Murdoch researchers have said farewell to an old friend, a 20-year-old Little Penguin that has provided them with a wealth of information about the species.
Dr Belinda Cannell of Murdoch University said the penguin had provided herself and the Department of Environment and Conservation (DEC) with a huge amount of information about the life of penguins on land and sea.
“He was really big and very protective and lived a long life, longer than most penguins,” Dr Cannell said.
“Like many other penguins, he was regularly seen nesting on Penguin Island where he raised his own chicks. He contributed so much to his colony.”
Penguins are ideal sentinels of a healthy coastal marine environment as they indicate the health of the local fish stocks that the penguins, larger fish and anglers rely on. They are also sensitive to small shifts in temperature and disturbance.
“Through years of tracking the penguins, we now understand a lot more about the colony and the ever changing environment and pressures that penguins are facing,” Dr Cannell said.
“Some are natural changes which drive variation in the availability of fish that penguins rely on to raise chicks, while others are the result of our activity, both locally and globally.”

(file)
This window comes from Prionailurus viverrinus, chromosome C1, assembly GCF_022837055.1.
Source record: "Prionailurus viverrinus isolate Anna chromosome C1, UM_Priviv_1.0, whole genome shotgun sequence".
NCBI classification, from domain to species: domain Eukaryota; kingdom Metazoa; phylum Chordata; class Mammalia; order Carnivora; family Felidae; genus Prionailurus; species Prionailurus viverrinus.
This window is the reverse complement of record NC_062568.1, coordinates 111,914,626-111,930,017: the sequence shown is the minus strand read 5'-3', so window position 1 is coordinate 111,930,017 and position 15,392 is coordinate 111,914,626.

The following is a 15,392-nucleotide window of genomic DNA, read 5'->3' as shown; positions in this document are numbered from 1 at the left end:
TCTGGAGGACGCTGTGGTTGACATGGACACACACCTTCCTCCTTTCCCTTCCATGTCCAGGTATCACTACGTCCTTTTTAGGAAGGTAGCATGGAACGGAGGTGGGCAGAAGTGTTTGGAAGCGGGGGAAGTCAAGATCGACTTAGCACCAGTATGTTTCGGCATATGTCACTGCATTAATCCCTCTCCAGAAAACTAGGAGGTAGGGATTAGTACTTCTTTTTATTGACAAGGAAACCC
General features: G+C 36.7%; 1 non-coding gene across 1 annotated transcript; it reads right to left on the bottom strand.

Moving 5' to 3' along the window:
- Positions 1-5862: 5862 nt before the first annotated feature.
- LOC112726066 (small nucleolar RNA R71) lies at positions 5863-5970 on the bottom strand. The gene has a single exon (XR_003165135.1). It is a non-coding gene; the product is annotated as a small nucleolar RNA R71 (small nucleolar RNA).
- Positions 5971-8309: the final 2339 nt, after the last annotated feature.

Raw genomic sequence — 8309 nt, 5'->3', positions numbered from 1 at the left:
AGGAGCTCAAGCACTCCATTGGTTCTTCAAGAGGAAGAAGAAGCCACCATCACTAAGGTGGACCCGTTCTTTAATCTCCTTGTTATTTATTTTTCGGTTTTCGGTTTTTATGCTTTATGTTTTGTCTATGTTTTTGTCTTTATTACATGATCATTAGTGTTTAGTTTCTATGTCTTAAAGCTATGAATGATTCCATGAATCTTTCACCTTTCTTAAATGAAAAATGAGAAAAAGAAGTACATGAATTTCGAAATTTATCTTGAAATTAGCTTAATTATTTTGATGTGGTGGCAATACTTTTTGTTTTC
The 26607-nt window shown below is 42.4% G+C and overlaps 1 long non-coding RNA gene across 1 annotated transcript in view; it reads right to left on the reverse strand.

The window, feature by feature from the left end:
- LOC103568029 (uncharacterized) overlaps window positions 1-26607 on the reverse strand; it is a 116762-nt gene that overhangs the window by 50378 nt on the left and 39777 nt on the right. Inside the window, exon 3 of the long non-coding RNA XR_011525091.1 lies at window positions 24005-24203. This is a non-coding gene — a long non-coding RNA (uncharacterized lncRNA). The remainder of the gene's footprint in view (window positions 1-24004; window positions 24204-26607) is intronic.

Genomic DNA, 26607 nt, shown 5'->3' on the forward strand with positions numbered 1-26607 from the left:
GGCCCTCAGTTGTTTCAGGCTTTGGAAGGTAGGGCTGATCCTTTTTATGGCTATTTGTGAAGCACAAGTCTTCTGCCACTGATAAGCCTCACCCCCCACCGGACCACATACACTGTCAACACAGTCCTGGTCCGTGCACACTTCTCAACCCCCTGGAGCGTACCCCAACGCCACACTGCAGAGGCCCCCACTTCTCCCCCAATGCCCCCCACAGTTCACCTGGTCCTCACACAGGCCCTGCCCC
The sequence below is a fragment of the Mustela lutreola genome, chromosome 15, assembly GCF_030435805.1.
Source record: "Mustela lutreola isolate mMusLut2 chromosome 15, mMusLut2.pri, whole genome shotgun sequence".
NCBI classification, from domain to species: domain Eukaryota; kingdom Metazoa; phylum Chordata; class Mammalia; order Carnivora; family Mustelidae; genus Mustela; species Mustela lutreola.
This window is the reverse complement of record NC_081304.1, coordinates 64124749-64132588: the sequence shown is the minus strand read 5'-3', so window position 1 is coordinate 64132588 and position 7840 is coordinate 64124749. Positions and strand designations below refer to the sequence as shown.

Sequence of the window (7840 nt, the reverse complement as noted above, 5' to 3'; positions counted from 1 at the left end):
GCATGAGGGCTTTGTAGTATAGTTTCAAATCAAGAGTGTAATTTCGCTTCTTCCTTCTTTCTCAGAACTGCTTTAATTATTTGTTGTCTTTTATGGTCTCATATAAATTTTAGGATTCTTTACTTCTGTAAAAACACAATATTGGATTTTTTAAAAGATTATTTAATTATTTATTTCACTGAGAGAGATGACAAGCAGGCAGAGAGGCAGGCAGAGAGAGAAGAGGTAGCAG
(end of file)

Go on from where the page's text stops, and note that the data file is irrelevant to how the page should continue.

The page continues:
In the last 20 years visitors to Penguins Island have approximately doubled with more boats, kitesurfers, windsurfers and jet skis found in the local waters where Little Penguins feed.
“Penguins are largely shallow water divers and are vulnerable to injuries and deaths from water craft,” Dr Cannell said.
“Penguins are also affected by coastal development, pollution and fishing.
“We need to manage all these pressures to give penguins a chance to survive larger scale issues such as changes in fish stocks and climate changes like warmer summers, warmer oceans, increasing sea levels, more storms and less rain.”
Alongside its management of Penguin Island, the DEC has implemented the Western Australian Marine Monitoring Program to understand ongoing issues faced by penguins and other assets we have off our coast.
DEC’s Dr Kim Friedman, who coordinates this program, and Dr Cannell have defined what needs to be measured through time to understand critical changes to penguins.
Dr Cannell said more needs to be done for the Little Penguins. “We need a systematic program for finding and assessing injured and dead penguins along our wider coastline,” she said.
“We also need to know how far from the colony the penguins are feeding and how this relates to changes in their diet.”
Assistance and funding from industry, government and the community is needed to support this research.